- Sick time is granted in a block of time each year. It does not accrue, but is renewed each year on the anniversary of your start date…so like with FMLA, timing can screw you over, or help you double up on your paid sick time.
- Vacation: Of course, any employee can use vacation time at their discretion (with the supervisor’s OK). At our institution, vacation time accrues for a pretty long tiem, but eventually reaches a limit.
- You are required to exhaust all paid vacation time before taking any unpaid leave for childcare.
- Vacation continues to accrue while you are on sick, vacation, or unpaid FMLA leave. Can’t remember if vacation continues to accrue on a 6 or 12 month unpaid childcare leave and don’t have the will to look into it now.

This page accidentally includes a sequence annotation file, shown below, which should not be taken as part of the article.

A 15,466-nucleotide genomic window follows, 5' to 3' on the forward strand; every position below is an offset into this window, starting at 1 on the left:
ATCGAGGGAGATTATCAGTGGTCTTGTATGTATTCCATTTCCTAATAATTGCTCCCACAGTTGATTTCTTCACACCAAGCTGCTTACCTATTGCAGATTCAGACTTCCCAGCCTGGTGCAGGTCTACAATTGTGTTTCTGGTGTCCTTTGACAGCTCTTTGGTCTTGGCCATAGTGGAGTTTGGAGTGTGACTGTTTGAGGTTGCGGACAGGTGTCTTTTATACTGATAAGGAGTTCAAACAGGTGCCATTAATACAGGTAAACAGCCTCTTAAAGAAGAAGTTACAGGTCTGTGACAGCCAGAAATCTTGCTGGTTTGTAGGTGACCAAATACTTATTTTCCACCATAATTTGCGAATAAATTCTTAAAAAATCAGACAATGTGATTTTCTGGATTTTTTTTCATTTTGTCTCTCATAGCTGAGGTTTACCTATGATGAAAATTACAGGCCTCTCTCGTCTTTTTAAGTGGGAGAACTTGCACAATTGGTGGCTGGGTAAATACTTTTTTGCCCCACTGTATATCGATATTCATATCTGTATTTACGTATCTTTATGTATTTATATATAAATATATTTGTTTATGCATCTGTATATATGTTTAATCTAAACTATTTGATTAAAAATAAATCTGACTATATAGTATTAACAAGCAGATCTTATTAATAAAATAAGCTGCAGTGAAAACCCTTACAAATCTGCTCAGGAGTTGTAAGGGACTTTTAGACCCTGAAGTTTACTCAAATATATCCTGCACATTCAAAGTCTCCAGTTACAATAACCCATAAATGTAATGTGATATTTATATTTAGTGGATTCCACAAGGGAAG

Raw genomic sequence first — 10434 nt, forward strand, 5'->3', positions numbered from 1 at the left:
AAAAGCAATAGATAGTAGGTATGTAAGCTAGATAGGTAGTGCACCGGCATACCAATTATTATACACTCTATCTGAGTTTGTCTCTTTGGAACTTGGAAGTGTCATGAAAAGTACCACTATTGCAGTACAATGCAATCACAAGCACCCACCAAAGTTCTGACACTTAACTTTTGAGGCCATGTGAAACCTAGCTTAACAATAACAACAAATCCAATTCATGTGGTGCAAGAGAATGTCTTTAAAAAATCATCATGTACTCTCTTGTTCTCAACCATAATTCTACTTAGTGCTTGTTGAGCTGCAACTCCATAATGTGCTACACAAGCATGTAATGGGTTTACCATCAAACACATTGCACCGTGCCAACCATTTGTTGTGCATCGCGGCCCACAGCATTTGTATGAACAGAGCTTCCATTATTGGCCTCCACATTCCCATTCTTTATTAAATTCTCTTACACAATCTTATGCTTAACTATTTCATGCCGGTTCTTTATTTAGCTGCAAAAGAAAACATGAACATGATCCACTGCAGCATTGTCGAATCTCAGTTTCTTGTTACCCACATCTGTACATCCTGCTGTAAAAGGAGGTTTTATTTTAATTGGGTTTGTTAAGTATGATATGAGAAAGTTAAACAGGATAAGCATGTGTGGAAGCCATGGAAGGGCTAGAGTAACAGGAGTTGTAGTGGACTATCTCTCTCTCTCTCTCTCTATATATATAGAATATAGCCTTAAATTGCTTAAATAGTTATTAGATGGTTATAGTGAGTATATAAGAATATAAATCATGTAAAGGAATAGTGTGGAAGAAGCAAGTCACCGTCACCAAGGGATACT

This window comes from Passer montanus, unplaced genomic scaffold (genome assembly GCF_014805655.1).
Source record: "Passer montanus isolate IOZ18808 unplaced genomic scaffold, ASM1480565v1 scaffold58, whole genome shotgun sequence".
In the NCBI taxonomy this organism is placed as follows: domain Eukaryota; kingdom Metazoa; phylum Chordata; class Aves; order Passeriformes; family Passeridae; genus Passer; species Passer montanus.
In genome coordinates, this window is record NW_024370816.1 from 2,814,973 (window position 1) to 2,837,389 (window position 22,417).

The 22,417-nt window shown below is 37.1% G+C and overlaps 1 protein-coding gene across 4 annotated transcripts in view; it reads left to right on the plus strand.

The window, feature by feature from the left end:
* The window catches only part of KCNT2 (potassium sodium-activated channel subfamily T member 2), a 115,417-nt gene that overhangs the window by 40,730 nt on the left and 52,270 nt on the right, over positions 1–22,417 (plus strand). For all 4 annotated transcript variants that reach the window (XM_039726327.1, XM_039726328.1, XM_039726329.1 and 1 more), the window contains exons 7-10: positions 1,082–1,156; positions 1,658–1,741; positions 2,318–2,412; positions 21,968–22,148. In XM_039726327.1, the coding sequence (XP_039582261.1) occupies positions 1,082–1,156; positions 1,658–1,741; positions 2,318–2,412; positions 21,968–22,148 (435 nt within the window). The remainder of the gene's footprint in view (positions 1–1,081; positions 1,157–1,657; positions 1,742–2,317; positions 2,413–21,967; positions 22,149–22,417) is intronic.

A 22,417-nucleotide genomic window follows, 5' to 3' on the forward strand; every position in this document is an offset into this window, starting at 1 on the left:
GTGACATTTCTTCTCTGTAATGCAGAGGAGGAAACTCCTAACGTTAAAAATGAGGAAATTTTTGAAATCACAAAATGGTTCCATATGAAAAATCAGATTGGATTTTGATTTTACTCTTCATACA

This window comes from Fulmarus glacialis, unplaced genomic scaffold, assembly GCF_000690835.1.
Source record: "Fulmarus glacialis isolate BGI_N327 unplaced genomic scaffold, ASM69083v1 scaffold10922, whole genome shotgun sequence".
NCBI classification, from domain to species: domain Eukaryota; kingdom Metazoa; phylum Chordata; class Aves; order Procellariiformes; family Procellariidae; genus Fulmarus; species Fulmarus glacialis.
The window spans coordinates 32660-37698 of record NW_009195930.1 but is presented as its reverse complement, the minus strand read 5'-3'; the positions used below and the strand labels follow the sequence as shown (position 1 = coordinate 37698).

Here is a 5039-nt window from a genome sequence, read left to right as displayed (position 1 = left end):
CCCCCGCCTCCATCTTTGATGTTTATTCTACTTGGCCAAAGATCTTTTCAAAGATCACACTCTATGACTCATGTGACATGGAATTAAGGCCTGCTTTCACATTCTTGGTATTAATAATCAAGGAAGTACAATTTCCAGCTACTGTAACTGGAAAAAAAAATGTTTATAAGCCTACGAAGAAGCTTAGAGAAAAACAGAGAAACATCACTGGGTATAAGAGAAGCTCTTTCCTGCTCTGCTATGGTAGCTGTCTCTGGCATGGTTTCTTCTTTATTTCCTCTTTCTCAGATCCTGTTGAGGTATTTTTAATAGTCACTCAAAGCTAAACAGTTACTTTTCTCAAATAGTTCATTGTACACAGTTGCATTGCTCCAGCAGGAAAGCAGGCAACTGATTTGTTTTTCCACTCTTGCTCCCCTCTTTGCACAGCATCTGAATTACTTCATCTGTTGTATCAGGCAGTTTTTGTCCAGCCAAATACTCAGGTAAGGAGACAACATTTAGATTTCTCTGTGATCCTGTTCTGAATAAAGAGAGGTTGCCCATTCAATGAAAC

Got all that? So, here’s how my leave breaks down:
- 2 days vacation waiting for baby to be born
- 3 weeks regular sick time (FMLA leave starts here, from the first day we have the baby in our care)
- 2 weeks back at work(!)
- 4 weeks vacation
- 2-3 weeks back at work
- 3-4 weeks vacation (this still feels very far away)
Because our daughter is adopted, I do not qualify for any extended sick/disability leave. And, since the policies in general are not in my favor here, I am exploiting them to my advantage wherever possible. For example, if I were on extended disability leave after childbirth, I wouldn’t be able to bounce in and out of the office like this. I would have to (from a medical and an employer standpoint) take my 6-8 weeks all at once. But FMLA/vacation time allows me to do this, and my co-workers and supervisors have been incredibly flexible and supportive. And so I am doing it.